Corruption in Cambodia is a new subject for me although I have heard and read about it. There are many surveys and articles available. Since my arrival in Cambodia the first experience with corruption was at the airport and being told the cost of an entry visa was $25 (it is $20). The sign said credit card or cash accepted but the serious and officious looking immigration officer holding my passport said he would take cash only and pointed to an ATM.
Tired from the long flight I paid the fee. Another traveler in the immigration cue advised me this was common practice as was short-changing people, especially weary travellers passing through a long immigration line in 90-degree heat. The airport is a place to be cautious.
In Cambodia they now use US dollar currency but there are no coins for change. Therefore, if you don’t have the exact amount required (and you can’t if the cost involves part of a dollar), you are given change in Cambodian Riel. Four thousand Riel equal one US dollar. In restaurants items like cappuccino (something a tourist is more likely to order) will often cost $1.75 or $2.30, you receive Riel as change. Cambodians prefer US dollars over Riel. If you pay in Riel you may get a dirty look from the merchant involved. It’s easy to get short-changed!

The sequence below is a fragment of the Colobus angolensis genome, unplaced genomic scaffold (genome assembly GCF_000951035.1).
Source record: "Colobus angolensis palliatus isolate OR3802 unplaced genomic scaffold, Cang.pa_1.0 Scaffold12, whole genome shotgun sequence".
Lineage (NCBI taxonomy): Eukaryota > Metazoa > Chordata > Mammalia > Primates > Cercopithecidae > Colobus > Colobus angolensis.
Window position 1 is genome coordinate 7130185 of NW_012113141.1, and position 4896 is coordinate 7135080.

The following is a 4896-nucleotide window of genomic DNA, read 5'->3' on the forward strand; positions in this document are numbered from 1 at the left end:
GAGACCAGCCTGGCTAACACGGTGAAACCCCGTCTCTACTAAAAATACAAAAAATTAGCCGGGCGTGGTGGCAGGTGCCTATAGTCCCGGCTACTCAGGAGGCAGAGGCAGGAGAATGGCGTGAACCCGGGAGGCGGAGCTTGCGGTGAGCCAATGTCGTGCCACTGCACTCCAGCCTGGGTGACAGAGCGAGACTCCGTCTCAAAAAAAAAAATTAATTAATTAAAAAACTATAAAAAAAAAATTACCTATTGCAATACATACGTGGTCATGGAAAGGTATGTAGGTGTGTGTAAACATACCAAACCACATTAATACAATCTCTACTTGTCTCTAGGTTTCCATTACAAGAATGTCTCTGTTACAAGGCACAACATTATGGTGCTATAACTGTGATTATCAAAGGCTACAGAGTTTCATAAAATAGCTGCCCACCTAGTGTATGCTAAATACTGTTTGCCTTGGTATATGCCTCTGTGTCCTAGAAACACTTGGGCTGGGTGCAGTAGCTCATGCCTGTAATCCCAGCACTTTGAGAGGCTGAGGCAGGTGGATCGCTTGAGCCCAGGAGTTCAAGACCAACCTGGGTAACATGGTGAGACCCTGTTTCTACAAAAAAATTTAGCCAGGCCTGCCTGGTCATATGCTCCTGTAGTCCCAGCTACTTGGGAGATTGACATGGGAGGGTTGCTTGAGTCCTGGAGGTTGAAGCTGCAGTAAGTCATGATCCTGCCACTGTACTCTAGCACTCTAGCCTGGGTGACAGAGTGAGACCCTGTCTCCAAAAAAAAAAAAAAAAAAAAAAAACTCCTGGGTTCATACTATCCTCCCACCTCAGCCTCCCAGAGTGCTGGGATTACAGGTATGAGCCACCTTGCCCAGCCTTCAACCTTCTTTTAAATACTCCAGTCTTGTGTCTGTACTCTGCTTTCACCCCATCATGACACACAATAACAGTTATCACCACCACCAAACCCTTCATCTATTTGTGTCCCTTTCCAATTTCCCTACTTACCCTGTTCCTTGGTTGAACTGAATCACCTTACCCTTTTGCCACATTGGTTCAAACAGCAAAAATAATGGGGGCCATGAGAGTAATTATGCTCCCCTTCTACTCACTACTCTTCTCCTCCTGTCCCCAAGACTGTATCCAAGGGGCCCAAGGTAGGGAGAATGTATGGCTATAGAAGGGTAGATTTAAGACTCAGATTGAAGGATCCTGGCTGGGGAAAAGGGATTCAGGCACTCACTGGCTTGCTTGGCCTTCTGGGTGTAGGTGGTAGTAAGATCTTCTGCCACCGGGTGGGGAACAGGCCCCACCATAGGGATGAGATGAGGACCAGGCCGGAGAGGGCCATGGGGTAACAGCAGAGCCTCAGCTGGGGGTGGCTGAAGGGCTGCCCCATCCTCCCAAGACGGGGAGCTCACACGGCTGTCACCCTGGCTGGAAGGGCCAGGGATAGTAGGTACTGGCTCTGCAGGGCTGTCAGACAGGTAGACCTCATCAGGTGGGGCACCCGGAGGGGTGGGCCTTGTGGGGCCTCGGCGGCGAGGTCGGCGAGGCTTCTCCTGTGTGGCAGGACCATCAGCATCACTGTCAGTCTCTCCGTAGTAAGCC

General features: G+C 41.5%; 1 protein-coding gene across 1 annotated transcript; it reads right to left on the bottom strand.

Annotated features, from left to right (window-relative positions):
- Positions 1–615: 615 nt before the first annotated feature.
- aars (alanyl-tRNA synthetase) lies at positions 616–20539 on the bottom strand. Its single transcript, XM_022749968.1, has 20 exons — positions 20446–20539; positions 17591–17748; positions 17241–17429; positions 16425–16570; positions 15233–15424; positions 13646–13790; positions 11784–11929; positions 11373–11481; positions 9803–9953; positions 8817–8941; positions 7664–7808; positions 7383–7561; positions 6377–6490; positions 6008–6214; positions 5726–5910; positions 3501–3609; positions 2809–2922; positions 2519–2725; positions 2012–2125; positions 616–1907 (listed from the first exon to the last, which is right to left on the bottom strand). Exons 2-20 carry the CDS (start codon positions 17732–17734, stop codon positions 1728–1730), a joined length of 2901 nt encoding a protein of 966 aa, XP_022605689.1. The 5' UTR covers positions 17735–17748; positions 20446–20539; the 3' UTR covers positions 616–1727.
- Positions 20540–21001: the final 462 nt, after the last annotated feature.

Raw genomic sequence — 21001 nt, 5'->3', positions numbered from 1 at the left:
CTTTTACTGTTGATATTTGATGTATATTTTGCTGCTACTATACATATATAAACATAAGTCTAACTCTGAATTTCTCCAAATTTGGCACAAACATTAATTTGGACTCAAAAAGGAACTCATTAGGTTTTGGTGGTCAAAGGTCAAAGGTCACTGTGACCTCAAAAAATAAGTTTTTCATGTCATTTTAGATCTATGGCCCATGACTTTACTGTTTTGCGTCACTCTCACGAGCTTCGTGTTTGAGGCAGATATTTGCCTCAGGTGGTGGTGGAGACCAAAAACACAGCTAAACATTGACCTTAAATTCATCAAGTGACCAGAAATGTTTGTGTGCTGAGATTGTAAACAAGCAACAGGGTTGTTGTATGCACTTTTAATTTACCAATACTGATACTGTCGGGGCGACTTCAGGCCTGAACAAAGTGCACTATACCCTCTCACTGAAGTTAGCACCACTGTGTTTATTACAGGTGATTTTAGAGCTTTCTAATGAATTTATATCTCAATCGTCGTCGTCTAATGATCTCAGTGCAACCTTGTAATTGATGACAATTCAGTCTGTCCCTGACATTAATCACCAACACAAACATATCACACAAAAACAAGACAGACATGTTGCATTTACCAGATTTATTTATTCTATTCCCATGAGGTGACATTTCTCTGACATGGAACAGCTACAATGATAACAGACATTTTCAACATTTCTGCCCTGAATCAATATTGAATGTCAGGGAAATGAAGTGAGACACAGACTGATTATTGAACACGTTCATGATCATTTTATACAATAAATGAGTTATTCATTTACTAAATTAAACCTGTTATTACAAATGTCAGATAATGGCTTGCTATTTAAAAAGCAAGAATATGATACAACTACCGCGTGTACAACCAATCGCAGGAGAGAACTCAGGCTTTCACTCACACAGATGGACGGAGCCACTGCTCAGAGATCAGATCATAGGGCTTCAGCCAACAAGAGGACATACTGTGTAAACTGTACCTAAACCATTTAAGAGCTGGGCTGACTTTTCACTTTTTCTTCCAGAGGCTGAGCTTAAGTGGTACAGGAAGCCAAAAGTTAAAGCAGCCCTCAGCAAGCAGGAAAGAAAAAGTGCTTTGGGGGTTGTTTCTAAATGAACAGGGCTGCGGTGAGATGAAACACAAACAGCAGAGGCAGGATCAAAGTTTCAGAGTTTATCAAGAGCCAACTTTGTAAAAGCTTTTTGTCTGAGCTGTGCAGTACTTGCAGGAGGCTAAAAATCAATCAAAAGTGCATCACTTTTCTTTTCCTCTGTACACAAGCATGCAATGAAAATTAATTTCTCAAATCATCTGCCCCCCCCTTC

The most heartbreaking thing is seeing young children on the streets begging and selling various crafts. Of course, they target tourists and just looking at them breaks you up. It’s important to look for businesses that display a “Childsafe” logo signifying they passed a training course in child protection. Giving street children money isn’t the right way to help.
A friend, Bhavia Wagner, participates in a non-profit organization called Friendship with Cambodia whose mission is – “To respond to the suffering in Cambodia by providing humanitarian aid that empowers people to help themselves. Our wish is to live from our hearts, cultivate compassion, patience and tolerance, embody peace, act with kindness, work together and serve those in need.” Friendship with Cambodia has a website.
Bhavia published a book entitled Responsible Travel Guide Cambodia. She first visited Cambodia in 1991 and has become increasingly involved in the country since then and visits often. She’s on a craft buying trip this month (crafts are sold in the US and all money is returned to Cambodia). I will meet up with her in Siem Reap. The book discusses subjects such as:
- Responsible Spending – accommodation, transportation, ecotourism
- Acting and Interacting – being respectful, giving money directly, protecting the environment